Race to the sea
It is August 1914, the German armies have been turned at the marne, and now the race is on to outflank the other army.
This game was created using the Great War Spearhead Scenario Generation System. It was fought between Nick and Robin Sutton in Christchurch, New Zealand in July 2010
The game objectives can be seen marked with green counters: the heights in the foreground, and the village and town in the background that commanded the river crossings.. these would be vital if one side was to outflank the other.
The Britsh plan was to initially refuse the left, and attack strongly on the right, then swinging around across the German rear. A flank march was planned to put maximum pressure on the German left.
However the German infantry beat the British in the race to the forests, and were able to adopt strong fire positions while keeping the British infantry in the open.
The British left was well supported by their own divisional artillery, inflicting serious casualties on those German infantry caught in the open. However the 18pdrs brigaded immediately behind their lines were having serious trouble getting lines run from their observers to the guns.
Overall the performance of the British artillery was poor, with fewer than half the fire requests getting through. There were to be plenty of 60pdr and 4.5" shells to be taken back in the retreat that was to follow.
Meanwhile in the British centre, a regiment of brigaded 18pounders had been deployed in support of the British right wing infantry brigade.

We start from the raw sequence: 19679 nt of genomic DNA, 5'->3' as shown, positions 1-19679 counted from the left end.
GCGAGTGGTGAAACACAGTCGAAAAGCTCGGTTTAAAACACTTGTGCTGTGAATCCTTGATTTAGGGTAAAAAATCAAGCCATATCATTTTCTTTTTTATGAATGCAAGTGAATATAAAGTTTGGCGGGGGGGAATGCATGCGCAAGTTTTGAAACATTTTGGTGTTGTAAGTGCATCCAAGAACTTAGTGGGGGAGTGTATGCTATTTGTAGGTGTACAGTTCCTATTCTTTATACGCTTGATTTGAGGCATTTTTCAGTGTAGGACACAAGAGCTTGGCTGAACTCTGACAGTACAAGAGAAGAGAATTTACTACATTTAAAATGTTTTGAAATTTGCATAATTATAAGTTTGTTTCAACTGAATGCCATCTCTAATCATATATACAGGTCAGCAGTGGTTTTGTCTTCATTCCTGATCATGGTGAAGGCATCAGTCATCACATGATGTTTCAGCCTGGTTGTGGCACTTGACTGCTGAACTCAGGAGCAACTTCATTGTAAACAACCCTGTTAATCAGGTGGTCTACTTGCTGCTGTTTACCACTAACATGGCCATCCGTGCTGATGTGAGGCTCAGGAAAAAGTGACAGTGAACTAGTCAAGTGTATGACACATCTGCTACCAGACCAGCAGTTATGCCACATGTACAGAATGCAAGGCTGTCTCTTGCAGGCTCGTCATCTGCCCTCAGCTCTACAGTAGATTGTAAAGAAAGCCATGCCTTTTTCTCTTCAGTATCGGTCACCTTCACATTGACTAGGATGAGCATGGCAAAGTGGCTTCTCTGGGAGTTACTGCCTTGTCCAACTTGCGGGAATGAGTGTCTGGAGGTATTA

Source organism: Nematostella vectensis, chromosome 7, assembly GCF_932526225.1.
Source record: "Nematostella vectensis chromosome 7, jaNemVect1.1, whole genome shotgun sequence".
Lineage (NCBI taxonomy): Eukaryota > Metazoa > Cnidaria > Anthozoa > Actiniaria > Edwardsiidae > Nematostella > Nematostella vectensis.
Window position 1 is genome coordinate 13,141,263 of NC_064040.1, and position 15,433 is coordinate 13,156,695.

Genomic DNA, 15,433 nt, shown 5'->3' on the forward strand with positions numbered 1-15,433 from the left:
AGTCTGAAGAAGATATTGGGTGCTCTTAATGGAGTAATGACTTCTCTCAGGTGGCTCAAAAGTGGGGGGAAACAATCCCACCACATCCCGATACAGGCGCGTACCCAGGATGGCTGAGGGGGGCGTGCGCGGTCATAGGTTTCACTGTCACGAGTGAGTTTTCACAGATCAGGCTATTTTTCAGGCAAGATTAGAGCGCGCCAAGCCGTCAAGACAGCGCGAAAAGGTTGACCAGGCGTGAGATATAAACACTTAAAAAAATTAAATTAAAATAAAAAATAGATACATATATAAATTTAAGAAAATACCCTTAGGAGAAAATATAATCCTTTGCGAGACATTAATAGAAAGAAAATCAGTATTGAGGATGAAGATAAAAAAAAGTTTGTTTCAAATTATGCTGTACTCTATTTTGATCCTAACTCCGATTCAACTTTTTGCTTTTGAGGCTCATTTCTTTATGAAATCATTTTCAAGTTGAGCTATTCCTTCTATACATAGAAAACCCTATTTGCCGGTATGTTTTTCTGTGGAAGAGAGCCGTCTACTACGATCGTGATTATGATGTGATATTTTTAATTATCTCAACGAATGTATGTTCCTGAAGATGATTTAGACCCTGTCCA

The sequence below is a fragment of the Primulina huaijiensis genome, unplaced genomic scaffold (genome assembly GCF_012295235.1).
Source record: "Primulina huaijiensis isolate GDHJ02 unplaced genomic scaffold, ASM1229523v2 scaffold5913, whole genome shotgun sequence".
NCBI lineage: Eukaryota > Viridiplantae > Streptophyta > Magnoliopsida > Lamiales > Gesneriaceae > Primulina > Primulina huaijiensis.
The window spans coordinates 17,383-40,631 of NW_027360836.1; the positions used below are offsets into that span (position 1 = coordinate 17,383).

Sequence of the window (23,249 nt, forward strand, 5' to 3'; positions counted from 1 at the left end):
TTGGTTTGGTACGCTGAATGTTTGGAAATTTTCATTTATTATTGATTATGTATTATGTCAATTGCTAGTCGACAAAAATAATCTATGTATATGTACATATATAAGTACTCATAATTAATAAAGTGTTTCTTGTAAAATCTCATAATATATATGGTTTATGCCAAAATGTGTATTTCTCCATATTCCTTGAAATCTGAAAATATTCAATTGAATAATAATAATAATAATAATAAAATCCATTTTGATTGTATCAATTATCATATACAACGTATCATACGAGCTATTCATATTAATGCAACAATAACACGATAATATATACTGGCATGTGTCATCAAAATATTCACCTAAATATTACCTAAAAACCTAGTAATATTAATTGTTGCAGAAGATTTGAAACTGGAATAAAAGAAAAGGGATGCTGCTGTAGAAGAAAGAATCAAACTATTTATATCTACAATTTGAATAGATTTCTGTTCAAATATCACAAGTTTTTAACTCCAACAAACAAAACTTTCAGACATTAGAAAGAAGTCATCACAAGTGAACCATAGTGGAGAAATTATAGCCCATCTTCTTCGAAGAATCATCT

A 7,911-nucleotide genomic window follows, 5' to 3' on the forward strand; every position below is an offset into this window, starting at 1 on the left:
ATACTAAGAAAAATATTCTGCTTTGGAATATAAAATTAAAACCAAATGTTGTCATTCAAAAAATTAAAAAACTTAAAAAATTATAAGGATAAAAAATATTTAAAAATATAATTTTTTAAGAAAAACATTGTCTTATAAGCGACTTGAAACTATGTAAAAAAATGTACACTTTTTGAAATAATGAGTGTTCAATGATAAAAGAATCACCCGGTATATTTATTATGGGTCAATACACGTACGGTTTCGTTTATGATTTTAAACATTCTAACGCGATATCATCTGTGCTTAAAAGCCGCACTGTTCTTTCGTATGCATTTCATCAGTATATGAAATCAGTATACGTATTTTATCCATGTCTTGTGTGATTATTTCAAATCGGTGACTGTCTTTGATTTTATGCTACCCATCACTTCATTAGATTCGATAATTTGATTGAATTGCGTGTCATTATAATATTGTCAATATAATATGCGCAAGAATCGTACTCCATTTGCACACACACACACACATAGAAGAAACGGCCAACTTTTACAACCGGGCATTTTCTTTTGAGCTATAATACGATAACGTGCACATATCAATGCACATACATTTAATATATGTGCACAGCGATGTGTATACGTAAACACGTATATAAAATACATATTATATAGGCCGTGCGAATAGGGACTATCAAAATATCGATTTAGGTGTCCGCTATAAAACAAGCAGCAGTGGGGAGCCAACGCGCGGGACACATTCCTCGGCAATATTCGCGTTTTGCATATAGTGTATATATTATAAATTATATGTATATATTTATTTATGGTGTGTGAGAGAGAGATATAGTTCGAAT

Their position had been deliberately selected to cover the British centre by direct fire if necessary. However they ended up being the major force in the centre. They were confronted with a 'target rich' environemnt as the German infantry tried to push across to bring more pressure to bear on the British left.
Their fire was deadly accurate, causing a number of casualties and forcing the German infantry to go to ground. This reduced the pressure on the British left.
The British flank march was forced away from the German left. In Scenario System terms, it's planned entry point was too close to the German infantry, and so it was displaced 300mm towards the British base line.
The meant that instead of entering the battle on the exposed German flank, the attacking British brigade had to fight its way forward through the existing British right flank brigade.
Attacking over open ground was always going to be difficult. The BEF commander (yes, that's me) had seriously underestimated his German foe.
Meanwhile the British left was in serious difficulty too. Like their comrades on their right, they were caught in the open facing German infantry well settled into the local forests.
The British left wing collapsed, and the plan to swing around and drive the Germans away from the river crossings had failed. Reinforcements would be needed if the BEF was to preserve its left flank.
Time was called on the game, with the Germans holding one objective (the river crossing). They had also driven one British brigade from the battlefield, giving Nick 4 victory points to my 0. This was a sound victory for Nick as the German commander.